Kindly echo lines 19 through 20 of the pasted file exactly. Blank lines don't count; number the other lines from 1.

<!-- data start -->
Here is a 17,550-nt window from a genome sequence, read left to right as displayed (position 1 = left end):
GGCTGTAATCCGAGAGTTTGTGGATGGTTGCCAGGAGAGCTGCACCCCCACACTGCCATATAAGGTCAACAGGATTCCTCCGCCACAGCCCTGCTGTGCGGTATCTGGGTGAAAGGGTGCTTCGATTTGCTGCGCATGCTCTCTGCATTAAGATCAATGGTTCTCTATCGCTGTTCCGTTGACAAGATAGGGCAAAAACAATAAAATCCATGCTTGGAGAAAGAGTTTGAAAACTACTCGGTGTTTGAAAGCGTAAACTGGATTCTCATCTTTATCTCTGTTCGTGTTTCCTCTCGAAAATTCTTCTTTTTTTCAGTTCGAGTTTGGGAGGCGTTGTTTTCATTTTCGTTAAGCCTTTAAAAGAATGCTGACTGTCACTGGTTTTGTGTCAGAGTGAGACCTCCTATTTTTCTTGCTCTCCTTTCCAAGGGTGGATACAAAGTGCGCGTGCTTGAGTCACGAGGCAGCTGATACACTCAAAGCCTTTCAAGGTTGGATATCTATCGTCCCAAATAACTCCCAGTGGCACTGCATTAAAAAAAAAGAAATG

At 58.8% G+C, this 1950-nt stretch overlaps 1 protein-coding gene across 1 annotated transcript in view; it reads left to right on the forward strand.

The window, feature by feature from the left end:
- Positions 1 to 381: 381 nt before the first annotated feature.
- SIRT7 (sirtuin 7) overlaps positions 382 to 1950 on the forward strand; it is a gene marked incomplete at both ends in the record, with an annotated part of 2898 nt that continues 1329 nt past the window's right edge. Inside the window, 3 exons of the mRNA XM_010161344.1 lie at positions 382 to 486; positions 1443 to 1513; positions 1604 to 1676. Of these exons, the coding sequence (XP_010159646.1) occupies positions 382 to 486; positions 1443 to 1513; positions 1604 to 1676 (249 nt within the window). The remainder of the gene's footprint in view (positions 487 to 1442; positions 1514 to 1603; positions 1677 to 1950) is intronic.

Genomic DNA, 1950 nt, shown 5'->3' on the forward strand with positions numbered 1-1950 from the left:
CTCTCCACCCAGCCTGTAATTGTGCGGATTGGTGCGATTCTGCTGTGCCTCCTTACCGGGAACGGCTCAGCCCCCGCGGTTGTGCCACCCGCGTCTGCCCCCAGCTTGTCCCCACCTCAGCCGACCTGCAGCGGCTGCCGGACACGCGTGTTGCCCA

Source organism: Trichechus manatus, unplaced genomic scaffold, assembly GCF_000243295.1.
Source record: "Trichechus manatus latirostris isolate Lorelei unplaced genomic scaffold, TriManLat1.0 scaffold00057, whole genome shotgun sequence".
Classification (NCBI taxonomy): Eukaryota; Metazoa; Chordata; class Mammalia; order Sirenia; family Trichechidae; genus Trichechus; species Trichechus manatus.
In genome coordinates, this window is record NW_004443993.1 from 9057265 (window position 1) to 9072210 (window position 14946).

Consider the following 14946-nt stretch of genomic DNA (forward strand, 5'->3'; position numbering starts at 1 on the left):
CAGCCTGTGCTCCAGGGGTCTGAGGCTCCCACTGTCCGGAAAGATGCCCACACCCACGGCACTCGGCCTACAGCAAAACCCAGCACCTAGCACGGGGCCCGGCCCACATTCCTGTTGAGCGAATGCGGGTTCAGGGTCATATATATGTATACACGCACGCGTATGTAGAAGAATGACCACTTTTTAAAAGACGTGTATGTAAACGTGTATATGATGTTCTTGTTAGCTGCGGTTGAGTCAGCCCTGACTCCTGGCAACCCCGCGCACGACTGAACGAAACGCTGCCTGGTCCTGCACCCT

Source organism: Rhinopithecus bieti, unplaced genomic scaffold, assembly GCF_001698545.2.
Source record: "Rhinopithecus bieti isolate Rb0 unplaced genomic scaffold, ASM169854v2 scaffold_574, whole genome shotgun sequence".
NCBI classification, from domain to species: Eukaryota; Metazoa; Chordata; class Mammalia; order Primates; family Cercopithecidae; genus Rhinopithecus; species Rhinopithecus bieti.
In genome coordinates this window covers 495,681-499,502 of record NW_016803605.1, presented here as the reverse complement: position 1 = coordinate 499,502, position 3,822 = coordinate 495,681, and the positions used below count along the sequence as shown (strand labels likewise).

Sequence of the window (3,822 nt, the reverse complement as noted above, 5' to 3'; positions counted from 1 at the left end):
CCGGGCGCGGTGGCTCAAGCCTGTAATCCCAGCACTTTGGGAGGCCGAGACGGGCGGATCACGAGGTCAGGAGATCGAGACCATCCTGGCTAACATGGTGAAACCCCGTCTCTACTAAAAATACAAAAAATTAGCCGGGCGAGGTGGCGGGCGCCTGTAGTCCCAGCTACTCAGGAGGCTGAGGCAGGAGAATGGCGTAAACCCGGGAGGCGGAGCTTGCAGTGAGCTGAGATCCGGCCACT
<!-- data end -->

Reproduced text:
Sequence of the window (3,822 nt, the reverse complement as noted above, 5' to 3'; positions counted from 1 at the left end):
CCGGGCGCGGTGGCTCAAGCCTGTAATCCCAGCACTTTGGGAGGCCGAGACGGGCGGATCACGAGGTCAGGAGATCGAGACCATCCTGGCTAACATGGTGAAACCCCGTCTCTACTAAAAATACAAAAAATTAGCCGGGCGAGGTGGCGGGCGCCTGTAGTCCCAGCTACTCAGGAGGCTGAGGCAGGAGAATGGCGTAAACCCGGGAGGCGGAGCTTGCAGTGAGCTGAGATCCGGCCACT